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NZ Grassland Association Inc

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December 2011
15 December 2011

Reflections on 80 years of the NZ Grassland Association, 2 past presidents, Warwick Catto and John Caradus offer their thoughts. Jacqueline Rowarth discusses the 'Powering Innovation' report fro high value manufacturing and compares the outcomes to what is needed for NZ agriculture in the future.

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December 2010
15 December 2011

A summary of the successful Lincoln conference where we combined with the Australian Society of Agronomy and had over 530 attendees over 4 days. The sessions on water and energy use and nitrate leaching and mitigation are summarised. We also farewell Prof Walker and outline his long contribution to both soil science and NZ agriculture.

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November 2011
15 November 2011

This newsletter followed the very successful Pasture Persistence Symposium held in Hamilton earlier in the year. Dr Dave Clark, DairyNZ, summarised his paper ‘Changes in pastoral farming practices and pasture persistence – a review’. Rob Brazendale (DairyNZ) and Gary Walton (Beef + Lamb NZ) also summarised the outcomes of the farmer workshops they ran - 'No single solution to pasture persistence but some management practices will help'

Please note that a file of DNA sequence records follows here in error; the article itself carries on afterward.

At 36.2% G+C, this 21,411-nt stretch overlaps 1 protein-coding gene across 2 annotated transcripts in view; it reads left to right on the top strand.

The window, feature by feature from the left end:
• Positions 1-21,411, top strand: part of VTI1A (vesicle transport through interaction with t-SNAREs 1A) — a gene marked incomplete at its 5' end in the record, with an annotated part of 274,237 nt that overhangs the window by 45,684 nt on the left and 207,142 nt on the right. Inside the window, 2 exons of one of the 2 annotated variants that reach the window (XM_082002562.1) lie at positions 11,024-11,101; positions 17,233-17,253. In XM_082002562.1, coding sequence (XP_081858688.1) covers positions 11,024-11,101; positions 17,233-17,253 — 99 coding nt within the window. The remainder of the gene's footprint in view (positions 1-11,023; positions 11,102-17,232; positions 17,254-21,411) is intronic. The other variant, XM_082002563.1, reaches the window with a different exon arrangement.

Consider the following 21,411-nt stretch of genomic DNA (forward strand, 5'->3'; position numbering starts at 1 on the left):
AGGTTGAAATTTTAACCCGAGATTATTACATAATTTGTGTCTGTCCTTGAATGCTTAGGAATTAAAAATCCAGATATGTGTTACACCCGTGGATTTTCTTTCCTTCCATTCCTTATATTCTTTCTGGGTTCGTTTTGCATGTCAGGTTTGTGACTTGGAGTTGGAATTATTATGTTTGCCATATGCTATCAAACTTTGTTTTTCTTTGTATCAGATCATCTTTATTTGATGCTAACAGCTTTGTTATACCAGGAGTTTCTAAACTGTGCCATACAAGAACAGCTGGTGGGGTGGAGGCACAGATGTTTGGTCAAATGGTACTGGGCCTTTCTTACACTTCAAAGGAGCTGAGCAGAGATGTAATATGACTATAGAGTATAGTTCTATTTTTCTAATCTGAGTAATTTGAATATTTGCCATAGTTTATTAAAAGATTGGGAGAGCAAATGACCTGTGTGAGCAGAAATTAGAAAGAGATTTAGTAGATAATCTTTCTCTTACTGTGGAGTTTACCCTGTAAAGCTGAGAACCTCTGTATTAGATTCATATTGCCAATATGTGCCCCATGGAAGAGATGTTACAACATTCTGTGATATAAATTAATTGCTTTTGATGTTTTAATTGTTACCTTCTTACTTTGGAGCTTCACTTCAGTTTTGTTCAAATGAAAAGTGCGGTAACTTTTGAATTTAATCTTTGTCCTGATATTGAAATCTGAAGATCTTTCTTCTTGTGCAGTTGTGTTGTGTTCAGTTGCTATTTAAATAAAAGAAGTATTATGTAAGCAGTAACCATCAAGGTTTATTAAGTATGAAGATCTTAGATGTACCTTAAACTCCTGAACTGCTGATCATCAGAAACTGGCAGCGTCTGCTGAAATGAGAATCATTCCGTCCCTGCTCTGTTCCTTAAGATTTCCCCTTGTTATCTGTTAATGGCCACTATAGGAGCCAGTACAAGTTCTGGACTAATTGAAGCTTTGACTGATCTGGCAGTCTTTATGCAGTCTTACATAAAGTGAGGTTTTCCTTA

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October 2009
4 October 2011

Articles on 'Footprinting' (carbon and water) and the opportunities for farmers, Making kiwi agriculture more productive, as well as Pat Gardens musings on farming in the Swiss Alps

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August 2011
15 August 2011

The impacts of introducing a capital gains tax in NZ and how we can manage the transition to prevent unintended outcomes.

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June 2009
20 June 2011

This newsletter includes an article on Soil carbon written by Tony Parsons and Jacqueline Rowarth It is a follow up to the article in our last newsletter and sets out the complexities of not only the interactions of Carbon in the soil, but the difficulties of assessment and of aligning soil carbon with the Kyoto Protocol.

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June 2011
15 June 2011

Summary of the Pasture Persistence Symposium including why it was considered important to revisit pasture persistence, a popular summary of Dave Clarks paper ‘Changes in pastoral farming practices and pasture persistence – a review’and Dr Warren King's summing-up thoughts from the symposium.

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March 2011
15 March 2011

We revisit the first Gisborne Conference in 1983 and look at productivity gains. Productivity growth is a major factor in standard of living in the long term. It indicates that a nation is able to produce more output from available input over time. There is still much potential fro productivity gains in the agriculture sector.

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